Global Glance: April 11, 2016
A quick look at intriguing international stories
By John Bostwick, Managing Editor, Radius
Welcome back to Global Glance. This week we’ll do something a little different and look at a single story — the recent termination of the mammoth Pfizer-Allergan merger — a little more closely. Hang on to your profit and loss statements, then, here we go.
In 2014 we published a blog post titled, “Thinking About a Corporate Inversion? Time Could Be Running Out.” It noted that “American regulators have made it progressively more difficult for corporations to shed their American registrations and reincorporate in lower-tax jurisdictions.”
The post and its title were prescient. Last Wednesday, Pfizer announced that its $160 billion merger agreement with fellow pharmaceutical Allergan was terminated by mutual consent. Pfizer CEO Ian Read is quoted in the press release as saying: “Pfizer approached this transaction from a position of strength and viewed the potential combination as an accelerator of existing strategies.” Putting aside the fact that no one would ever actually say that, Read does not explicitly mention here or elsewhere in the release that the merger was a corporate inversion designed in large part to lower Pfizer’s corporate tax obligations by moving its headquarters to Ireland, where Allergan is based. (As a CNBC article explained, “Pfizer had reportedly stood to cut its costs by more than $1 billion a year by changing its domicile.”)
The release does, however, mention the reason for the termination, noting that it “was driven by the actions announced by the US Department of Treasury on April 4, 2016, which the companies concluded qualified as an ‘Adverse Tax Law Change’ under the merger agreement.” The Treasury Department’s announcement about the new rules — issued in conjunction with the IRS — can be found here, but I recommend the following Wall Street Journal piece.
The Journal explains that the new US tax rules, which are targeted at regular or “serial” inverters like Allergan, “would disregard three years’ worth of US acquisitions when determining a foreign company’s size under the tax code.” Basically, for inversions to “reap maximum benefits shareholders of the inverting company should own between 50% and 60% of the combined entity.” When those three years’ worth of US acquisitions are stripped off of Allergan’s books, the Pfizer-Allergan deal no longer provided the desired tax benefits. The Journal quotes White House press secretary Josh Earnest as saying the Treasury Department was not “focused on a specific transaction” when it rewrote the tax rules but on “loopholes.” But the article adds that the “Treasury’s new three-year rule is less likely to trip up other companies that have been pursuing inversions,” implying perhaps that the changes may have been more focused than advertised.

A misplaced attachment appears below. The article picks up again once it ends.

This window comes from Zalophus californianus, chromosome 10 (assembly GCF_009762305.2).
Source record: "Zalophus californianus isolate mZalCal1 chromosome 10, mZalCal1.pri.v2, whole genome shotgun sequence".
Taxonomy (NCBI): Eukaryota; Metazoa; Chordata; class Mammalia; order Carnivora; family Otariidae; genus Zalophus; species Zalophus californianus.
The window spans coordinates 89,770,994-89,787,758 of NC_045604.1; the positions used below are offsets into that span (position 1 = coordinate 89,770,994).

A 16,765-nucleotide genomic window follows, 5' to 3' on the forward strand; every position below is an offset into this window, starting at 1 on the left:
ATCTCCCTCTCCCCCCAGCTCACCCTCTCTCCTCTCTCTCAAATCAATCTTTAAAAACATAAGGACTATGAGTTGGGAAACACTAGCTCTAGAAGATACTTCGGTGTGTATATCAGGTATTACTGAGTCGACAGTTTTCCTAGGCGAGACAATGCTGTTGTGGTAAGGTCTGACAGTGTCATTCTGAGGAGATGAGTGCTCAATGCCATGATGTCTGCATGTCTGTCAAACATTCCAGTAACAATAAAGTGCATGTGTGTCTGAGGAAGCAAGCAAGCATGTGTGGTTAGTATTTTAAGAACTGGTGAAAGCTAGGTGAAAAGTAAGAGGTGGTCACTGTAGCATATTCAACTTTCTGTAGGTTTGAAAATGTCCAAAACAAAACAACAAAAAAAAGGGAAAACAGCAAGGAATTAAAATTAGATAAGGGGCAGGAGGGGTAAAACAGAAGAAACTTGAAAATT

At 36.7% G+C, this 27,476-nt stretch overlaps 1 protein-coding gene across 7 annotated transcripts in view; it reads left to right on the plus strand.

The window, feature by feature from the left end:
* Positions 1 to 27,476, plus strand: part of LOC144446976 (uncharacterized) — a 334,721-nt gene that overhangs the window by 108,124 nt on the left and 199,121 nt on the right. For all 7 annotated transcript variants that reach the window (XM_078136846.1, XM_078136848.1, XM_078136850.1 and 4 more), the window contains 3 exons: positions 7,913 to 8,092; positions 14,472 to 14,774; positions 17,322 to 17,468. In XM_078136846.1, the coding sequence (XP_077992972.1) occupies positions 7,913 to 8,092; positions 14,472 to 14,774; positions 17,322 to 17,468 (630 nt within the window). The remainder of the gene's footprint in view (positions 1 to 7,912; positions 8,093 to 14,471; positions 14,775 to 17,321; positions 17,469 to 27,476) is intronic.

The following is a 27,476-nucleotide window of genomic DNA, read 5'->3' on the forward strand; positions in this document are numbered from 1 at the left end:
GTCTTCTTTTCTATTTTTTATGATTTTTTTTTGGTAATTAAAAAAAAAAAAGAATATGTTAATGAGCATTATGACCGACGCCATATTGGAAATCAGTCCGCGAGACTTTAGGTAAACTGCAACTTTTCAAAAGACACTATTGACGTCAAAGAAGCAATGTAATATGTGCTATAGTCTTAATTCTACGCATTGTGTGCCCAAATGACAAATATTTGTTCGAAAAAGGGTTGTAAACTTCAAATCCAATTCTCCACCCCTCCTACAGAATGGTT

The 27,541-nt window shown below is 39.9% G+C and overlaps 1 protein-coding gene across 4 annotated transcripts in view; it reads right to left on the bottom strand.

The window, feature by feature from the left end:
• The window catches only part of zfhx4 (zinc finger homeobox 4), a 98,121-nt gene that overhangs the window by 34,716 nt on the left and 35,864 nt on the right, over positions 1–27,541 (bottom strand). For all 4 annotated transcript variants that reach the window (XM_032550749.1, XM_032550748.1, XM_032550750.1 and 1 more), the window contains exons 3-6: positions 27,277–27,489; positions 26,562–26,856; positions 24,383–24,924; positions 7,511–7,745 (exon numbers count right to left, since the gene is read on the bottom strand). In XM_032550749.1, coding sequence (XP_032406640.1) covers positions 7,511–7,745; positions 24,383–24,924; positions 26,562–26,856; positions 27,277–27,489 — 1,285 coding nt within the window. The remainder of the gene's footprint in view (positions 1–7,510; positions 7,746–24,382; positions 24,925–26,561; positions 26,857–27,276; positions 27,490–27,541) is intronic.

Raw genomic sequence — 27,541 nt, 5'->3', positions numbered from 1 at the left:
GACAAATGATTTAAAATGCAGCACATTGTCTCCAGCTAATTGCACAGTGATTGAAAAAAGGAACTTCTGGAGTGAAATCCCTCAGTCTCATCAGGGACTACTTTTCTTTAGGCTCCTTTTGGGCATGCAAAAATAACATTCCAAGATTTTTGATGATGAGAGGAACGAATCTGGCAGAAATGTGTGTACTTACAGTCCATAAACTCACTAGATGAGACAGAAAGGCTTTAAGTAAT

The CNBC article mentioned above quotes Allergan CEO Brent Saunders as saying he believes the merger with Pfizer was in fact specifically targeted by US authorities. Here’s an excerpt: “It really looked like they did a very fine job of constructing a rule here — a temporary rule — to stop this deal, and obviously it was successful. … For the rules to be changed after the game has started to be played is a bit un-American.”
Ryan Ellis, who wrote an opinion piece for Forbes last week, tends to agree. He notes that if the Treasury Department did, as some claim, specifically set out to undermine the proposed Pfizer-Allergan merger, then it “has acted like a banana republic bureaucracy and changed the rules late in the game just to make a political point.” He adds that “terms like ‘serial inverters’ and ‘earnings stripping abusers’ were thrown around the same way a Hugo Chavez strongman might deride a company for not giving his regime enough tribute.” In Ellis’ opinion, the new rules add a horrible element of uncertainty to the US regulatory environment, which will act as a repellant to global investors.
For a different take on the merger and the new Treasury Department and IRS rules, check out the New York Times’ editorial, “A Corporate Tax Dodge Gets Harder.” It notes that “40 American companies have become inverted over the past five years, while tax laws have failed to keep pace with tax-avoidance strategies,” and that “the Treasury had to act to stop inversions because Congress, still in the grip of an anti-tax Republican majority, won’t.” The editorial also claims that the only difference between a US company and a former US company that has inverted is that the latter no longer has to pay US corporate tax. The Times notes that Allergan itself was once a US-based company known as Actavis that inverted to Ireland three years ago. Far from acting like the banana republic mentioned by Ellis in Forbes, the Times editors believe the “Treasury Department deserves credit for tackling the problem” of inversions.
For an Irish view of the situation, read this piece in The Irish Times. It emphasizes the fact that while the deal itself was quashed, lawyers and accountants on both sides of the Atlantic have greatly benefitted. It also remarks on one unpleasant reality of such inversions; they are according to the Times, “a source of yet more international criticism of Ireland’s corporate tax regime.” The piece ends like this: “It goes without saying … that Ireland could do without negative inversion publicity.”
For American readers, that last observation does not in fact “go without saying.” Virtually all articles in the mainstream US press that I’ve read — including those mentioned in this post — place the blame for corporate inversions on US tax authorities, US lawmakers and/or US companies, but never on Ireland’s corporate tax regime. With increased global efforts to create a single set of international tax rules, the US press, public and authorities may begin to more closely scrutinize countries with irresistibly low corporate tax rates.